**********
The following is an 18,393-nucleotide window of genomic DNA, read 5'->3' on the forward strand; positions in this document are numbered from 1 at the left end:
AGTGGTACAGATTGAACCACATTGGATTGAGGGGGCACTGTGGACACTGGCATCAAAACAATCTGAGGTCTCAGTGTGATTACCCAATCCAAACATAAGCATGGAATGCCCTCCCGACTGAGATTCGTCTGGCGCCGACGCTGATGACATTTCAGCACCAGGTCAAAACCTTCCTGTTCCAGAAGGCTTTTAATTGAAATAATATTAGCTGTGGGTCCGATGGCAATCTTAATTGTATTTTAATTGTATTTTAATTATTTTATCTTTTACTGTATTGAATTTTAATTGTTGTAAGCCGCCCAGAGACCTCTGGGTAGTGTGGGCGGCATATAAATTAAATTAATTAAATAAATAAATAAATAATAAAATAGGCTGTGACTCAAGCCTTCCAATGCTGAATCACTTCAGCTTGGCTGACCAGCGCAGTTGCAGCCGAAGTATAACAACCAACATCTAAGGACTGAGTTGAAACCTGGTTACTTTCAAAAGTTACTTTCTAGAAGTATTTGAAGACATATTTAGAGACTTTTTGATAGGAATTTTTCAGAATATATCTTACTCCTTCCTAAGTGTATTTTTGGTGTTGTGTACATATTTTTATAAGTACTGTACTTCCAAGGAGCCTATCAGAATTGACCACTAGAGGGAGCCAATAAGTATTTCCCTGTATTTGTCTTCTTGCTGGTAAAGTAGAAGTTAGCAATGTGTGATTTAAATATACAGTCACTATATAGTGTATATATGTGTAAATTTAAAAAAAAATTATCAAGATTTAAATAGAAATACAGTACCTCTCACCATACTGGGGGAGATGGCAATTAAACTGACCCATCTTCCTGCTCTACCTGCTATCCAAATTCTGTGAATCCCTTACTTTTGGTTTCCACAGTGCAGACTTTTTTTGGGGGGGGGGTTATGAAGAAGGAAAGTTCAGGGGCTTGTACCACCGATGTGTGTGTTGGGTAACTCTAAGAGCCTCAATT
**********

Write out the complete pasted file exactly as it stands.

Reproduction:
The following is an 18,393-nucleotide window of genomic DNA, read 5'->3' on the forward strand; positions in this document are numbered from 1 at the left end:
AGTGGTACAGATTGAACCACATTGGATTGAGGGGGCACTGTGGACACTGGCATCAAAACAATCTGAGGTCTCAGTGTGATTACCCAATCCAAACATAAGCATGGAATGCCCTCCCGACTGAGATTCGTCTGGCGCCGACGCTGATGACATTTCAGCACCAGGTCAAAACCTTCCTGTTCCAGAAGGCTTTTAATTGAAATAATATTAGCTGTGGGTCCGATGGCAATCTTAATTGTATTTTAATTGTATTTTAATTATTTTATCTTTTACTGTATTGAATTTTAATTGTTGTAAGCCGCCCAGAGACCTCTGGGTAGTGTGGGCGGCATATAAATTAAATTAATTAAATAAATAAATAAATAATAAAATAGGCTGTGACTCAAGCCTTCCAATGCTGAATCACTTCAGCTTGGCTGACCAGCGCAGTTGCAGCCGAAGTATAACAACCAACATCTAAGGACTGAGTTGAAACCTGGTTACTTTCAAAAGTTACTTTCTAGAAGTATTTGAAGACATATTTAGAGACTTTTTGATAGGAATTTTTCAGAATATATCTTACTCCTTCCTAAGTGTATTTTTGGTGTTGTGTACATATTTTTATAAGTACTGTACTTCCAAGGAGCCTATCAGAATTGACCACTAGAGGGAGCCAATAAGTATTTCCCTGTATTTGTCTTCTTGCTGGTAAAGTAGAAGTTAGCAATGTGTGATTTAAATATACAGTCACTATATAGTGTATATATGTGTAAATTTAAAAAAAAATTATCAAGATTTAAATAGAAATACAGTACCTCTCACCATACTGGGGGAGATGGCAATTAAACTGACCCATCTTCCTGCTCTACCTGCTATCCAAATTCTGTGAATCCCTTACTTTTGGTTTCCACAGTGCAGACTTTTTTTGGGGGGGGGGTTATGAAGAAGGAAAGTTCAGGGGCTTGTACCACCGATGTGTGTGTTGGGTAACTCTAAGAGCCTCAATT